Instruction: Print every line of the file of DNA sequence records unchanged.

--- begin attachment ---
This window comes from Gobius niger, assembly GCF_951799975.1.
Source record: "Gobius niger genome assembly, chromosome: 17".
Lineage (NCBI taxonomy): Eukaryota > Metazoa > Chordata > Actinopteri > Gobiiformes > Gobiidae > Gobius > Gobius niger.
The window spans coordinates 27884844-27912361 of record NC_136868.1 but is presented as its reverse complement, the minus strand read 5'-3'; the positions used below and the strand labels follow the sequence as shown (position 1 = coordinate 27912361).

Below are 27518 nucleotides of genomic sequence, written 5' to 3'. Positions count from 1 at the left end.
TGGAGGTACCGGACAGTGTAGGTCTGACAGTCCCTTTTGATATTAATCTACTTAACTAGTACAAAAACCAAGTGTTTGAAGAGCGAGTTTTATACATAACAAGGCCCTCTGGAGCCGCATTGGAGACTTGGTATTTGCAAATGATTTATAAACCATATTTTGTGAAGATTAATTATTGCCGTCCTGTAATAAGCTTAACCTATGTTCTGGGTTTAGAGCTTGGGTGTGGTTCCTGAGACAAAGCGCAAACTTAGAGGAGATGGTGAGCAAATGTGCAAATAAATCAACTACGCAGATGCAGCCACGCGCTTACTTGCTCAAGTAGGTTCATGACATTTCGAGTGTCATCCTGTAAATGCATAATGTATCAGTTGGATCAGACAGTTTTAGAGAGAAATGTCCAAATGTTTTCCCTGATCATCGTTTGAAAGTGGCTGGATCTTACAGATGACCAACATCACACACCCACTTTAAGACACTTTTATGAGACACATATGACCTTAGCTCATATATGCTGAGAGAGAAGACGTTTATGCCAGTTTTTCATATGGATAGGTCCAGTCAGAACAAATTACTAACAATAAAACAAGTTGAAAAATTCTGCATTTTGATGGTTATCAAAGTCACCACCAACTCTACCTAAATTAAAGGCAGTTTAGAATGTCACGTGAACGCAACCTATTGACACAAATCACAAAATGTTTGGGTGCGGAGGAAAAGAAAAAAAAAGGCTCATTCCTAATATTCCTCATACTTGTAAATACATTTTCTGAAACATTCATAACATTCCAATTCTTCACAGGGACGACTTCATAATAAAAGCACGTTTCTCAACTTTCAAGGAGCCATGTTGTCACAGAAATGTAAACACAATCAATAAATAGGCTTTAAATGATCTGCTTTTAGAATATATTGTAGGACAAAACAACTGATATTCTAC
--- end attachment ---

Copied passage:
This window comes from Gobius niger, assembly GCF_951799975.1.
Source record: "Gobius niger genome assembly, chromosome: 17".
Lineage (NCBI taxonomy): Eukaryota > Metazoa > Chordata > Actinopteri > Gobiiformes > Gobiidae > Gobius > Gobius niger.
The window spans coordinates 27884844-27912361 of record NC_136868.1 but is presented as its reverse complement, the minus strand read 5'-3'; the positions used below and the strand labels follow the sequence as shown (position 1 = coordinate 27912361).

Below are 27518 nucleotides of genomic sequence, written 5' to 3'. Positions count from 1 at the left end.
TGGAGGTACCGGACAGTGTAGGTCTGACAGTCCCTTTTGATATTAATCTACTTAACTAGTACAAAAACCAAGTGTTTGAAGAGCGAGTTTTATACATAACAAGGCCCTCTGGAGCCGCATTGGAGACTTGGTATTTGCAAATGATTTATAAACCATATTTTGTGAAGATTAATTATTGCCGTCCTGTAATAAGCTTAACCTATGTTCTGGGTTTAGAGCTTGGGTGTGGTTCCTGAGACAAAGCGCAAACTTAGAGGAGATGGTGAGCAAATGTGCAAATAAATCAACTACGCAGATGCAGCCACGCGCTTACTTGCTCAAGTAGGTTCATGACATTTCGAGTGTCATCCTGTAAATGCATAATGTATCAGTTGGATCAGACAGTTTTAGAGAGAAATGTCCAAATGTTTTCCCTGATCATCGTTTGAAAGTGGCTGGATCTTACAGATGACCAACATCACACACCCACTTTAAGACACTTTTATGAGACACATATGACCTTAGCTCATATATGCTGAGAGAGAAGACGTTTATGCCAGTTTTTCATATGGATAGGTCCAGTCAGAACAAATTACTAACAATAAAACAAGTTGAAAAATTCTGCATTTTGATGGTTATCAAAGTCACCACCAACTCTACCTAAATTAAAGGCAGTTTAGAATGTCACGTGAACGCAACCTATTGACACAAATCACAAAATGTTTGGGTGCGGAGGAAAAGAAAAAAAAAGGCTCATTCCTAATATTCCTCATACTTGTAAATACATTTTCTGAAACATTCATAACATTCCAATTCTTCACAGGGACGACTTCATAATAAAAGCACGTTTCTCAACTTTCAAGGAGCCATGTTGTCACAGAAATGTAAACACAATCAATAAATAGGCTTTAAATGATCTGCTTTTAGAATATATTGTAGGACAAAACAACTGATATTCTAC